After moving abroad I started compiling monthly roundup posts about life as an expat in Asia and all the nitty gritty that goes on behind the scenes here at Travel Lush. You can find all of my previous monthly roundup posts here.
Given how petrified I was to move to China, I’m still kind of surprised by how well I’ve adjusted to my new home. In the first post I wrote when I moved to Beijing I mentioned that I must be going through some sort of honeymoon period with this city. Honeymoon period or no, I’m happy to report that six weeks in and I’m still loving it here. The people, the food, the cultural quirks still manage to surprise me (in a good way) every day.
I feel almost guilty by how much I prejudged this country and the people in it before I’d ever even stepped foot here. While I can’t speak for the rest of China, Beijing has so far completely defied my expectations. I expected people to be unfriendly toward me. I’m not entirely sure why. I just did. I expected them to push and shove and yell at me. Well, people do do those things, but not necessarily in an aggressive way. Contrary to what I expected I’ve found Beijingers to be incredibly warm and welcoming. So far, at least, I’ve not encountered anyone who hasn’t laughed jovially at my foreignness or genuinely tried to help me when I’m lost or just confused about how to do things.
That’s not to say that there aren’t challenges. The language barrier does seem like it will be an almost overwhelming one to overcome. At this point I know how to say hello, thank you, one, two and water. Go me! But the funny thing is that the people here don’t seem all that bothered about whether or not I can speak Mandarin. People have a tendency to just rattle on and on and have full conversations with me, regardless of the fact that I’m smiling awkwardly saying “English? I don’t understand” and shrugging my shoulders as they talk animatedly and keep re-explaining things to me.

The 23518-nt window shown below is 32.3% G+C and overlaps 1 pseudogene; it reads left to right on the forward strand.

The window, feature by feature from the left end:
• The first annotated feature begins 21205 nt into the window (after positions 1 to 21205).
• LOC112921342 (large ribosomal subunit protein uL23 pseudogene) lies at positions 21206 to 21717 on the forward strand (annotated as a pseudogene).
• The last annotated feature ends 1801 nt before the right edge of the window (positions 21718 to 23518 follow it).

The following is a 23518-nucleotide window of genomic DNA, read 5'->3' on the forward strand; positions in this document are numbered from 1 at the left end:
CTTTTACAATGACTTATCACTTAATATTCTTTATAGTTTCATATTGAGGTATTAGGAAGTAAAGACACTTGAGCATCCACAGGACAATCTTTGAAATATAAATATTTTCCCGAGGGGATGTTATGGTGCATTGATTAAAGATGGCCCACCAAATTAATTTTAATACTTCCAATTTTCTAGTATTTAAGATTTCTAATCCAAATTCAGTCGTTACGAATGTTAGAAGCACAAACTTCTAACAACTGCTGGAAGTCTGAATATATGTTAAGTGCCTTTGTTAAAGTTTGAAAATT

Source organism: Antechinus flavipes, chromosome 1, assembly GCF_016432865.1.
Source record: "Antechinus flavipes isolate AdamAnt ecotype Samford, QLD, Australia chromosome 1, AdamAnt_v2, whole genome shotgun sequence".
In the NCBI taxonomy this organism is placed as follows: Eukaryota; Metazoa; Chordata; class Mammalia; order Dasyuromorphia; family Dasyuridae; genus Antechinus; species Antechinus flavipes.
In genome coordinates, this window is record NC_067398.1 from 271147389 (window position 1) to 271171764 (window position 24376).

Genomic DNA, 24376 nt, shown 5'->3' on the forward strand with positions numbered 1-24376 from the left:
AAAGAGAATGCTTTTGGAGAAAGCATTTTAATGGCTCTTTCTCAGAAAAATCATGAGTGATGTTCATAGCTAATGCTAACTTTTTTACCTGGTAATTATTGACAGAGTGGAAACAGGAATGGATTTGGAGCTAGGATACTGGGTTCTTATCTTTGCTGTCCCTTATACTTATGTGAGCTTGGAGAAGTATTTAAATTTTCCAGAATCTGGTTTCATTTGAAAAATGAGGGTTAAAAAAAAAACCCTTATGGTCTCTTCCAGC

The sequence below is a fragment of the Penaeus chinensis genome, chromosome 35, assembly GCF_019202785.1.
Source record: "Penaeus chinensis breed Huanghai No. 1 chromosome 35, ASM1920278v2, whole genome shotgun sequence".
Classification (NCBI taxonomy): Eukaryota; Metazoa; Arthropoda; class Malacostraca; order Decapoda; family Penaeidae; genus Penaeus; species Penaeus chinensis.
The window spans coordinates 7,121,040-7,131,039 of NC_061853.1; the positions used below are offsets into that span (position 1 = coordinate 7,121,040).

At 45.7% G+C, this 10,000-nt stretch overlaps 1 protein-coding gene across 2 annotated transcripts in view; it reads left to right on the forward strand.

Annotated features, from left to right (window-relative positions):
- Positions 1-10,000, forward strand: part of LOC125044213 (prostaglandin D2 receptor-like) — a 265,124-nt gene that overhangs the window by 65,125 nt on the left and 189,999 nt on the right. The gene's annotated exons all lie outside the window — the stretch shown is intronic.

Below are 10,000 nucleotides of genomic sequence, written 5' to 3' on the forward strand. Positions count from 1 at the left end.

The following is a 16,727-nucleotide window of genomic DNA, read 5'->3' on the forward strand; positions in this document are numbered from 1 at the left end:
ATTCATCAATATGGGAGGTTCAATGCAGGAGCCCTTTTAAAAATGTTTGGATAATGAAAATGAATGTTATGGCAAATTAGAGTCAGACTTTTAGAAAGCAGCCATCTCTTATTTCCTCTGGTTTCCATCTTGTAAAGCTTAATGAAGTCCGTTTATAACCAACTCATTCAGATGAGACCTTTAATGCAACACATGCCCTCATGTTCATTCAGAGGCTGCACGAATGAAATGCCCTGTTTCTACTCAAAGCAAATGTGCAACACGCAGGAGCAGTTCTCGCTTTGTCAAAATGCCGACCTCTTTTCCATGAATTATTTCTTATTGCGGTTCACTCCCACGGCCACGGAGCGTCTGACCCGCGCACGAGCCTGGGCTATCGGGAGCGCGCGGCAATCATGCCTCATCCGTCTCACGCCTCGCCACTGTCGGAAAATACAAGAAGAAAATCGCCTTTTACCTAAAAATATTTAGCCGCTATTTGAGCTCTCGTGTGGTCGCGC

Down the street from my apartment is where my produce lady sets up shop each evening. I go there on a near daily basis to buy my fruits and veggies. When she sees me coming she always smiles broadly and starts laughing. She doesn’t speak a word of English but she seems hellbent on teaching me numbers in Mandarin. Every time she tells me the total of what I owe her she repeats the number about five times, slowing down each time. And when she hands me my change with her soil-covered hands she does the same, locking eyes with me to hammer home the point. The day I can actually understand her I have a feeling she will be really excited.
It’s tiny things like this that have made living in Beijing pretty wonderful, but it’s not all been easy. I’ve been commuting into the city a lot this past month. And commuting in this city is most definitely not for the faint of heart, especially if you live out in the boondocks like I do. Not only does it take a minimum of an hour for me to get downtown from where I live but the subway is impossibly crowded during rush hour (which is pretty much every hour, if you ask me). And it doesn’t help that I have to take the city’s most crowded lines to reach my apartment.
I never knew that perhaps I’m a teeny tiny bit claustrophobic until I started taking the subway in Beijing. At times I feel like I’m fighting tooth and nail to get on these subway cars. There’s honestly a mob of people making a mad dash to get on the subway, pushing and shoving me to get on. And I more or less need to do the same thing. Otherwise I’d either never get anywhere or I’d get trampled. Once I actually make it on the subway it really is like that whole ‘sardines in a tin’ thing. Various body parts dig into my body, people breathe on me and cough on me. It’s not pleasant. And I’m pretty sure it was because of that exact scenario that I spent nearly two weeks sick last month.